halI-circle or take a sequence oI many sharp turns to penetrate it.
BeIore this maze stood a group oI men. menacingly standing with the apparent intent oI
physically or emotionally coercing me into providing them money. I stood high on my bike.
pushing my butt into the air and bending my right leg Iorward so that I would be ready to
accelerate quickly past them iI the moment arose.
Laughter erupted among the men. One oI them looked at me. holding a cigarette near his
mouth while he examined my vehicle during my approach. 'That`s a nice bike you got there.
man.¨ he said.
'Thanks.¨ I said as I drew nearer.
'We might have to take it Irom you. know what I`m sayin`?¨
The man took a step towards me and I took a sharp turn right around them. I remember
thinking. 'Holy Iuck. I'm going to Iall oII and they're going to kick the shit out oI me and take
my bike and my money and do whatever else. I'm going to Iall and I'm going to lose a lot.¨ But
I did not Iall. II his intent was truly to take my bike. I thought. he should have gone to where I
was going to be. not where I was.
I took the nearest hard. sharp path to the right. towards the tennis and basketball courts.
To saIety. where I would be in the clear.
'Church Goin` Boys¨ Summer 2003
I never understood how Minneapolis. this epitome oI a Minnesota city. could be so
searing hot in the summer. Maybe we expect it to be so cold all the time that we dress warm. and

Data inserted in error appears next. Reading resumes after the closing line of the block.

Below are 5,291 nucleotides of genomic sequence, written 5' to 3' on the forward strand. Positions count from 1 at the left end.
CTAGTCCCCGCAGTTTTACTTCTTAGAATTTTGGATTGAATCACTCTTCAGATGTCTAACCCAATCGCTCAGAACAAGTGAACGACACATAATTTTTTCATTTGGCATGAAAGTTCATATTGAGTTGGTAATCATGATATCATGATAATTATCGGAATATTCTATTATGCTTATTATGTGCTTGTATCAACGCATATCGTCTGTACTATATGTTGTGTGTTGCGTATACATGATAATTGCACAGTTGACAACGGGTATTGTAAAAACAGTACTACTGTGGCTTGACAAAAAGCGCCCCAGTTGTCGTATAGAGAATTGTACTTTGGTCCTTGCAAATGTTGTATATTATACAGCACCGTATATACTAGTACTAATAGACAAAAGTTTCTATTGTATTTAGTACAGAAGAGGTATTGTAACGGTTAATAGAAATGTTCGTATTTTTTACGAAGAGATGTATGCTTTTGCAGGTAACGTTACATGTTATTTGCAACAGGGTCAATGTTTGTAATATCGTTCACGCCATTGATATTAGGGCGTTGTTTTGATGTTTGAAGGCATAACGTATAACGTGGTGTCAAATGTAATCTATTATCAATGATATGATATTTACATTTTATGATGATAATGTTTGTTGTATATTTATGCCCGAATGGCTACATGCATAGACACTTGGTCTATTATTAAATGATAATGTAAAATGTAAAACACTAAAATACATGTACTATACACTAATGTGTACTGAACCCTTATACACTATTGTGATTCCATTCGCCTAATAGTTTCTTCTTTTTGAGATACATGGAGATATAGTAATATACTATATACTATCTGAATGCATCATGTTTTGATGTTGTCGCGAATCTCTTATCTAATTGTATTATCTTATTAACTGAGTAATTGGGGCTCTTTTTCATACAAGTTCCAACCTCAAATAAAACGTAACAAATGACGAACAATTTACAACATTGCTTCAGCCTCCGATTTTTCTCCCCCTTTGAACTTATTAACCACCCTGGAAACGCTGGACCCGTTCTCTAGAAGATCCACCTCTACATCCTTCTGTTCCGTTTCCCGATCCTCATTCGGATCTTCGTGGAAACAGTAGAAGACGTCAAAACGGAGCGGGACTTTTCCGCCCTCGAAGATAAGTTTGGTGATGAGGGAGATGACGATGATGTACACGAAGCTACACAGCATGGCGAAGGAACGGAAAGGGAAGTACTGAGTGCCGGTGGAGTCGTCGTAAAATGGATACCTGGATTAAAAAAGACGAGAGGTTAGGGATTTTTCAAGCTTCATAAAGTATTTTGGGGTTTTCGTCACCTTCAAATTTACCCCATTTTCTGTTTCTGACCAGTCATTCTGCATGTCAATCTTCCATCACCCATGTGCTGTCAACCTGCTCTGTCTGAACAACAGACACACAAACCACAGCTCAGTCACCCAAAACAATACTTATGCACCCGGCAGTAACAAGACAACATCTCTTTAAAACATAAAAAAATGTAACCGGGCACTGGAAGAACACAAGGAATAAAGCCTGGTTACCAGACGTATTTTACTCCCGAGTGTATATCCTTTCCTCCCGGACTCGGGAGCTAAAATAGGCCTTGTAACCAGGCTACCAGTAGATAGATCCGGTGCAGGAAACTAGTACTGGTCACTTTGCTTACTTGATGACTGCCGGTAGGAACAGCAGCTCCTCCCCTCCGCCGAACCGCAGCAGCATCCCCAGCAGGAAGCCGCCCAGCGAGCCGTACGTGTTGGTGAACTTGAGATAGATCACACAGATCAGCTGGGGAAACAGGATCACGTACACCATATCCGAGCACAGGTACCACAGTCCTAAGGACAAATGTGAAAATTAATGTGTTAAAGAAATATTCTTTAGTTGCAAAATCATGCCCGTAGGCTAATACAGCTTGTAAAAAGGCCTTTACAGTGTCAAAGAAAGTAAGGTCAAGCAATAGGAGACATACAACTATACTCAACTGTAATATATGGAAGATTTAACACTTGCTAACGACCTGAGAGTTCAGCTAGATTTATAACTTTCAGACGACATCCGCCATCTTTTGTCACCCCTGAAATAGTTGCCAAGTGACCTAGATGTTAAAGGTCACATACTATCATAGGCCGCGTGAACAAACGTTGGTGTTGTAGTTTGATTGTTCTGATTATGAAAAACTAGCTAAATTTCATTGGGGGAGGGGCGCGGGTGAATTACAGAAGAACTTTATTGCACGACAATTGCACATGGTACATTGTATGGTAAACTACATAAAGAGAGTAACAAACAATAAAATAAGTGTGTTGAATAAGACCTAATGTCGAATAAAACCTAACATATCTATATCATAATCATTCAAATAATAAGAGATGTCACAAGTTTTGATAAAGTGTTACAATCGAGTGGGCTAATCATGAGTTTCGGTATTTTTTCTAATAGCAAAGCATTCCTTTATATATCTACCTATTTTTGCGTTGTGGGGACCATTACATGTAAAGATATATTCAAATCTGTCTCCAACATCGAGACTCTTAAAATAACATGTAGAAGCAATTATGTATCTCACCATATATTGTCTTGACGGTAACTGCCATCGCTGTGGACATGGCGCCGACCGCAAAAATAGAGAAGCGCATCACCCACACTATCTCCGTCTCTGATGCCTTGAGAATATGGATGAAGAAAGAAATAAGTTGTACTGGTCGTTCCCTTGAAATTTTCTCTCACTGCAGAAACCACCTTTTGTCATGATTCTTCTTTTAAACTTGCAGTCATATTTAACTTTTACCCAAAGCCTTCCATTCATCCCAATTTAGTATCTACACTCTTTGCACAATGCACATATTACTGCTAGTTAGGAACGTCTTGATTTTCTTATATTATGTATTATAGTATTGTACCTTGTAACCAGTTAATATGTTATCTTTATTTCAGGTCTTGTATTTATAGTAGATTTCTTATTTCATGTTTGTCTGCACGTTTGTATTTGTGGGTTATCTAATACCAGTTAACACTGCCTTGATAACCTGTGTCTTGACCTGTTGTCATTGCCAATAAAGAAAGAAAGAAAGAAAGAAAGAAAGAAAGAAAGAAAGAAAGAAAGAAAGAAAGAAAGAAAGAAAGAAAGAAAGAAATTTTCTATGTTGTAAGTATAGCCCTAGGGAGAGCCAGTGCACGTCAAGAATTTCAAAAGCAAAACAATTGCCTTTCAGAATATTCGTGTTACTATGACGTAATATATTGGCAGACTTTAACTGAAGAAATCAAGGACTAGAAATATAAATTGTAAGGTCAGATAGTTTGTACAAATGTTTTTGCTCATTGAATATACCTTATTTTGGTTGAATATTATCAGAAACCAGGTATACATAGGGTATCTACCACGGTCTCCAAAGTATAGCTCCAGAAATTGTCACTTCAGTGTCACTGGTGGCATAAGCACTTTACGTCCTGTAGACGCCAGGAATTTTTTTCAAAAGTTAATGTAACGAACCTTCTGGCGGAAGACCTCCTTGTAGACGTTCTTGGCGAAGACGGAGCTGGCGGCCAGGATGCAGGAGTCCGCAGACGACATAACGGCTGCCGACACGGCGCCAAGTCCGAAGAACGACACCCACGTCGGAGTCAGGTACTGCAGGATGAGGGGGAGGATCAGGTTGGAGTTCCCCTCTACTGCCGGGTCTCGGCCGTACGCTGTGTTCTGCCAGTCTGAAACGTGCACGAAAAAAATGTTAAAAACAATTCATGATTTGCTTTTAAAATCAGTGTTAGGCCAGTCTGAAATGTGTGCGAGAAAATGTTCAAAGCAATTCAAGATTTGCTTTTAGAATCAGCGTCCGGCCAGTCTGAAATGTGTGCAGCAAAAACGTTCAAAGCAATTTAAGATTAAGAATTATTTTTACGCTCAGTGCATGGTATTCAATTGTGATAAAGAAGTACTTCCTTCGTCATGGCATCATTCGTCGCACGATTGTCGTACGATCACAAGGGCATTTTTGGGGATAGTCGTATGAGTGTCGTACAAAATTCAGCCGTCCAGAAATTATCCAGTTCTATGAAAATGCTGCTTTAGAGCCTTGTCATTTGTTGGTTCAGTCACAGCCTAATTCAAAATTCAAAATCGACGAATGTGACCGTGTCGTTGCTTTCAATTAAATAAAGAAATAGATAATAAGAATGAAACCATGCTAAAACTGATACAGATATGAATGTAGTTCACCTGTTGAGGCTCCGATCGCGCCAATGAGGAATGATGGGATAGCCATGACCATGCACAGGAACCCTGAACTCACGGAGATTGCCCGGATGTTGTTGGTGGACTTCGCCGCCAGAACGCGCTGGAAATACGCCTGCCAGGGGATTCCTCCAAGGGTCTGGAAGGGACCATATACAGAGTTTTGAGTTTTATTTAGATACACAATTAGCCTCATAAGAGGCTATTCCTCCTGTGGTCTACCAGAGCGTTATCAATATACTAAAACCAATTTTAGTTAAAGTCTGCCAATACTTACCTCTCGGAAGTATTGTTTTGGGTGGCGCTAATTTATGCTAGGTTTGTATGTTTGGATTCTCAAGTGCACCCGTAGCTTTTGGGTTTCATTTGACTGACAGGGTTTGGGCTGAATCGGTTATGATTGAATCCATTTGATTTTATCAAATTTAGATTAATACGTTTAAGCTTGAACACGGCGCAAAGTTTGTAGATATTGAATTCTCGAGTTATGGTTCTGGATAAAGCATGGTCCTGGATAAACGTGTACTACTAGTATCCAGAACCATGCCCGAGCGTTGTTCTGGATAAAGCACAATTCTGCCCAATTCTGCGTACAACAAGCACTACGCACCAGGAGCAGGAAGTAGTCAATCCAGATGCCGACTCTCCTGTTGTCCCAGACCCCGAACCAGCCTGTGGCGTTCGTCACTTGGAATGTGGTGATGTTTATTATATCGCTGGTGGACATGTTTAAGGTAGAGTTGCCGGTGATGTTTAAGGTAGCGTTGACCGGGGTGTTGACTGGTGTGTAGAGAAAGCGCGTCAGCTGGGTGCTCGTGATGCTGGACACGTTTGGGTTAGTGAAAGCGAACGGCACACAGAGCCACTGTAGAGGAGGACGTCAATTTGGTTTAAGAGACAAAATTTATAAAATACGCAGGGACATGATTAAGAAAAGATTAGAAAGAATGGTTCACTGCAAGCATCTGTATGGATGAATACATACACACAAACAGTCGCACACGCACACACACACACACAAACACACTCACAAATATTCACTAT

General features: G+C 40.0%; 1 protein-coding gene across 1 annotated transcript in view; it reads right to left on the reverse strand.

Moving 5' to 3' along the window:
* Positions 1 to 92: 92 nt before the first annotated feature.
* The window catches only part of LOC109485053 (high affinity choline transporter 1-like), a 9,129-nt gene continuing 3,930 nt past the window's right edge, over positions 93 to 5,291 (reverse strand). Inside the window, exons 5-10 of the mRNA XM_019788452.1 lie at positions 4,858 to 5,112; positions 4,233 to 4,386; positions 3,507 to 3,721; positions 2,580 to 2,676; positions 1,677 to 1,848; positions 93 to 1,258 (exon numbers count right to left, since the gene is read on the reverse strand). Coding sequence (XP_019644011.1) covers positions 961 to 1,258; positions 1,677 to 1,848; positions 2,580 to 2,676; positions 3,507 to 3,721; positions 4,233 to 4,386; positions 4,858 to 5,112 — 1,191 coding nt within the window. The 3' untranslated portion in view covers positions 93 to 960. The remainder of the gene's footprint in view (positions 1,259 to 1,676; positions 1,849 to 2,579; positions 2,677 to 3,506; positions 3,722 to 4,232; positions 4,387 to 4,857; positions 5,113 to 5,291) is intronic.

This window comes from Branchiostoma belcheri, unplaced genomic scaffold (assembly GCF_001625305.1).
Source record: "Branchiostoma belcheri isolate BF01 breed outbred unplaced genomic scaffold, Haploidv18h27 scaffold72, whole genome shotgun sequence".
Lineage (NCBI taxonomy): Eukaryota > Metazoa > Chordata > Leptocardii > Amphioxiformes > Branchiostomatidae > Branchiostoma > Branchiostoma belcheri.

so when it`s hot we Ieel reallv hot because we`re not ready Ior blazing hot weather.
The smell oI hot pavement Iills my nostrils. Keane and I are nearly back in Uptown. on
Lyndale at an intersection iust past the shade oI the Interstate 94 overpass. There. members oI
the Homeless Worker`s Union hold up signs. keeping cool as they stand somberly. the text
scrawled on their signs reading. 'Passin thru. got robed. need $$ Ior Iood and bus. God blees.¨
Drivers stop with the AC blasting in their Iaces while they wait patiently to pass the intersection.
and they Iear these men and women.
Keane actively approaches and speaks to them. He oIIers them cigarettes when they ask.
He has no cash. so he can give them nothing more. He tells them to keep cool and wonders
aloud why they wear so many layers oI clothing when it`s so hot out. I explain that it probably
gets pretty cold out at night and they can`t aIIord to carry around blankets and sleeping bags. He
nods and says. 'Ah. yeah.¨
Ahead. a man wearing a brown coat sits on a brick enclosure surrounding some dead
Ioliage that is meant to decorate the Super America station to which it belongs. He is sweating.